Articles, tutorials & how-tos on electronics, Arduino, 3d printing, and more. Here’s the latest articles. Enjoy!
Every time I fly and have to drop off my luggage at the check-in counter, I wonder what goes inside it during the trip.
- Is it stored in a cold location? At high altitudes, external plane temp can reach -30F. Is my stuff exposed to that extreme weather?
- Does it gets opened when I’m not around? As far as I know only customs and security have permission to open the luggage; no one else.
- What about being dropped? Throw a few feet is probably expected, but how about a 3-meter free fall? Not cool!
To answer those question I decided to create a small device that I could place in my luggage and record some environmental data around it. The idea for OpenLoggage was born!
I have decided to make it an open-source hardware and software project. For several reasons:
- get the community to collaborate on the application software
- have fun in this project!
Check out these slides I put together and presented at an Arduino Minnesota meeting in March 2014. It shows a bit more about the project:
Proto1 – Credit Card size
This was the first OpenLoggage board. It’s credit card sized.
It was used to test out all the subsystems. After all is tested, I created proto board 2 where all has been shrunk down.
Here’s what it looks like.
Proto 2 – Gum Stick size
As you may imagine by the name of this board, the Gum Stick board has the size of a standard stick of chewing gum: 2-7/8 inches in length, 7/8 inch in width.
The GS board is the second board I made. The first board was a credit card size and was done that big so that I could quickly test out components, cut traces, etc.
Funny fact: there’s a Military Standard for chewing gum sticks.
- Microcontroller: Atmel’s ATMEGA328 (same as in the Arduino Uno)
- MicroSD card socket
- Coin cell battery holder
- Li-ion charging circuit
- Sensors: temperature, light (LDR)
- Size: standard chewing gum stick (xx , yy )
- two unused I/O pins for expansion
- Very low energy design!!! (see slides above)
- Jumpers for selecting power source (USB, Li-Ion or Coin Cell)
I added these headers as an alternative of populating the components directly in the b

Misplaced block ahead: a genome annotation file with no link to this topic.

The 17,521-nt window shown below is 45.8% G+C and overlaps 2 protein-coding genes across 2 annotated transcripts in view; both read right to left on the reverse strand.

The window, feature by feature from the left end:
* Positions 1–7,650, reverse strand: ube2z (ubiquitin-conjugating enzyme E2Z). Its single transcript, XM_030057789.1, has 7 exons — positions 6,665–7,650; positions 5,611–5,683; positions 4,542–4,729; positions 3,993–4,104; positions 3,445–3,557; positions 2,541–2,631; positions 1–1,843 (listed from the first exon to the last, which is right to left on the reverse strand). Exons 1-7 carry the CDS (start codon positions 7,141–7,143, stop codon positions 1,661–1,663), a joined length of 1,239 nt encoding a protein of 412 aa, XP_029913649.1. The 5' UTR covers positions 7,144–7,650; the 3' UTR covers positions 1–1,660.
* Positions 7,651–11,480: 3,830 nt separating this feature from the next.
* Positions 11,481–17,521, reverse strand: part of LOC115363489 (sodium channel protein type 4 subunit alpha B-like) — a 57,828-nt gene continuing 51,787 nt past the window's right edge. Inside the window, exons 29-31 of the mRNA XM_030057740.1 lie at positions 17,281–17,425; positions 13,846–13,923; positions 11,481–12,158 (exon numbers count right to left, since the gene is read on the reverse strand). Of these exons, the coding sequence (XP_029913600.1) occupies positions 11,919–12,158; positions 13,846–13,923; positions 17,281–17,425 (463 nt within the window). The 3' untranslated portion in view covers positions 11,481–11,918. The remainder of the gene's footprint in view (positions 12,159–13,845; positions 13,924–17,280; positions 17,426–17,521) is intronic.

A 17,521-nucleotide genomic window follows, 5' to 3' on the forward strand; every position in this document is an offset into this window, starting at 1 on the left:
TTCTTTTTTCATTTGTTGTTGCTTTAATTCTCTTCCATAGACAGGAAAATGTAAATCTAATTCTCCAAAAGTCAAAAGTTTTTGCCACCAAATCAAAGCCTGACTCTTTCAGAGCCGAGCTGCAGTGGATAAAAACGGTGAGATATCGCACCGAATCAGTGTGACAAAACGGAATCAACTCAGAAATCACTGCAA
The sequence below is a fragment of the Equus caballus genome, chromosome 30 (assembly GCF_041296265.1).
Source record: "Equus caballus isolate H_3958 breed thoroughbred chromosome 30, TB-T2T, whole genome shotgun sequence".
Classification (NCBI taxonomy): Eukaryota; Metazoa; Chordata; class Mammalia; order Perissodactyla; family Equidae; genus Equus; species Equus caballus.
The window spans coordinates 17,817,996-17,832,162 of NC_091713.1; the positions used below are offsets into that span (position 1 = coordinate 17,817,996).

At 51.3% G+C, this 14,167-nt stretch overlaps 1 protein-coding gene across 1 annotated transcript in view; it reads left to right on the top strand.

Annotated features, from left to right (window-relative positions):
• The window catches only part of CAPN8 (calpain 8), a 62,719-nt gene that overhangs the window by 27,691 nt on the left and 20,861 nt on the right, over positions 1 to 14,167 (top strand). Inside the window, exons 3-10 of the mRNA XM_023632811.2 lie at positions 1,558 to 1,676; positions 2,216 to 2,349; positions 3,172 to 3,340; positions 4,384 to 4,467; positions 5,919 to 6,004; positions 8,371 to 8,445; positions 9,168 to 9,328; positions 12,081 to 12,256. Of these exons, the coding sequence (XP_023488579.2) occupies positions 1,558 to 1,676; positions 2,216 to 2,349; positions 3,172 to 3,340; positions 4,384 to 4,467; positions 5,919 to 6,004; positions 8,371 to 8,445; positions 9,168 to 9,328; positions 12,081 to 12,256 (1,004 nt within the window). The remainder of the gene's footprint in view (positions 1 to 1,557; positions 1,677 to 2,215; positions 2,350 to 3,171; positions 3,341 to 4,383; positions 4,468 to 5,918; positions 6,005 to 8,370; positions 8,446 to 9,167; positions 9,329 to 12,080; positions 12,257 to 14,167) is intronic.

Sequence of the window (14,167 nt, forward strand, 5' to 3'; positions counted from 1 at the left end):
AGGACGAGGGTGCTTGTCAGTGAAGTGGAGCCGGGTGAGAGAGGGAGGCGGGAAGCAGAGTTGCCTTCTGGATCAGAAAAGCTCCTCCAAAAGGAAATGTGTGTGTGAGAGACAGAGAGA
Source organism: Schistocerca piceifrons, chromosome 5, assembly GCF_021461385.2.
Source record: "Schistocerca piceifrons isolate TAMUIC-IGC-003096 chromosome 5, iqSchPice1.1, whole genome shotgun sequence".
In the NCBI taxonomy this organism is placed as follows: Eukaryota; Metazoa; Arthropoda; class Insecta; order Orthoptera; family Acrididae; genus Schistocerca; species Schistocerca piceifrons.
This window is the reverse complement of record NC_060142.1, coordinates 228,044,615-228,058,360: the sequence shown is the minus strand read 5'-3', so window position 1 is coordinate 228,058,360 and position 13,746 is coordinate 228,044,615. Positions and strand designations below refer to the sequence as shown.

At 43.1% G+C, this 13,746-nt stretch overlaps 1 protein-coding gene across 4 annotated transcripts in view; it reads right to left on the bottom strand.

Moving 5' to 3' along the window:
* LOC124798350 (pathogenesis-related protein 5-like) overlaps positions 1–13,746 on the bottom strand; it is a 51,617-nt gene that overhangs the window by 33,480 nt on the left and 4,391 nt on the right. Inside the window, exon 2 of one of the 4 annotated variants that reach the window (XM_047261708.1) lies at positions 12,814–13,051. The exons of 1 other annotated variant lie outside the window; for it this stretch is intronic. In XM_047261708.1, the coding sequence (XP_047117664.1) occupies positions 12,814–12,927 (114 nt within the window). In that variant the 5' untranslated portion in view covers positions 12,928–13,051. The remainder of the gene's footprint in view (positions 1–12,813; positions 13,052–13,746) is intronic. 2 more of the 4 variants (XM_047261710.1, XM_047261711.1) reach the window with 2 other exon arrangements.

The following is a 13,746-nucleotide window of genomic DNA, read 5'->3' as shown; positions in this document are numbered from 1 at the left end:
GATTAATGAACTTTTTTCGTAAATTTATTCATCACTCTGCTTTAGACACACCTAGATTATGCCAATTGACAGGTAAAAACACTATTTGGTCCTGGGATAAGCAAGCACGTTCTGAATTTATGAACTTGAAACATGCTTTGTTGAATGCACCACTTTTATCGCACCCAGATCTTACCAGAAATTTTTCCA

- Header for Arduino Mini (? double check) in case you do not want to hand solder the SOIC chip on the board.
- Header for RFduino (p/n xxxxyyyy). Easily add Bluetooth 4.0 (BLE) to your board.
- Header for Accelerometer board (p/n GY-45 with Freescale MMA8451)
- Header for RTC clock (p/n xxxxyyyy)
Circuit Board Layout
- Download Gerber files
- Eagle Cad schematic & layout (coming soon)
- Sample Sketches & Library (to be ported from Proto1 board)
Plans for OpenLoggage:
(this section is my to-do list for this project. As time allows, I’ll work on the items below. If you’re interested in OpenLoggage, then check back soon)
- Publish Finish BOM & order parts (done)
- Design: Finalize schematic (done)
- release code, schematics, and BOM
- add a forum for users to discuss features, how-to, etc
- Get a better logo. Temporary logo below:
If you are looking for a dtmf decoder, your best option is to use a dtmf decoder ic instead of trying to write up software.
Using software in your microcontroller-based project (Arduino or other) to decode dtmf signals to me is like reinventing the wheel. For sure the software approach is a “free”solution, since you’re not paying for a chip, but you’ll pay the price in development time and possibly performance. Robust dtmf decoding in software is not impossible but is for sure challenging and time consuming.
the easy way: dtmf decoder ic
- Holtek 9170D link : this ic operates in 2.8 to 5v; and is easy to find for sale
- Zarlink MT8840DE: this only operates at 5v and is a bit harder to find for sale from authorized distributors. mt8870 datasheet coming soon
Other than the operating voltage I conclude that both IC are functionally identical.
Side note: One interesting fact about these dtmf decoder chips. There seem to be several companies that make the exact same chip: Holtek, Mittel, Zarlink, to name a few. I’m not sure what’s the deal on why so many companies make the exact same die. It may have to do with company acquisitions over time… if I ever find out I’ll update this post.
Save time with dtmf decoder board
If your application require a dtmf decoder ic and you want to save time, feel free to grab the DTMF Shield for Arduino from HelloMico.com. This development board will help you to cut some days off your project development.
The dtmf shield is very easy to use. You just plug it into your Arduino, load the sample sketch and off you go.
did I mention this shield can also encode dtmf? that’s right, this shield is also a dtmf generator!
I bought a spare phone charger on eBay several months ago, and I always wondered if that charger was a genuine product or a counterfeit. Looking at it there’s no way of telling. The eBay purchased charger has all the labels just like the original.
I then figured that a way to confirm the charger is genuine is to verify it can charge at the same current level as the charger that came in the box with the phone. And that’s what I set out to do in this experiment!
I’ll do a side-by-side comparison of the charging current of each charger, and I’ll plot the results for easy comparison. In order to do that I’ll use an Arduino Uno board to collect the current and will plot the acquired data in an Excel spreadsheet so that it is very easy to see how each charger compare against the other!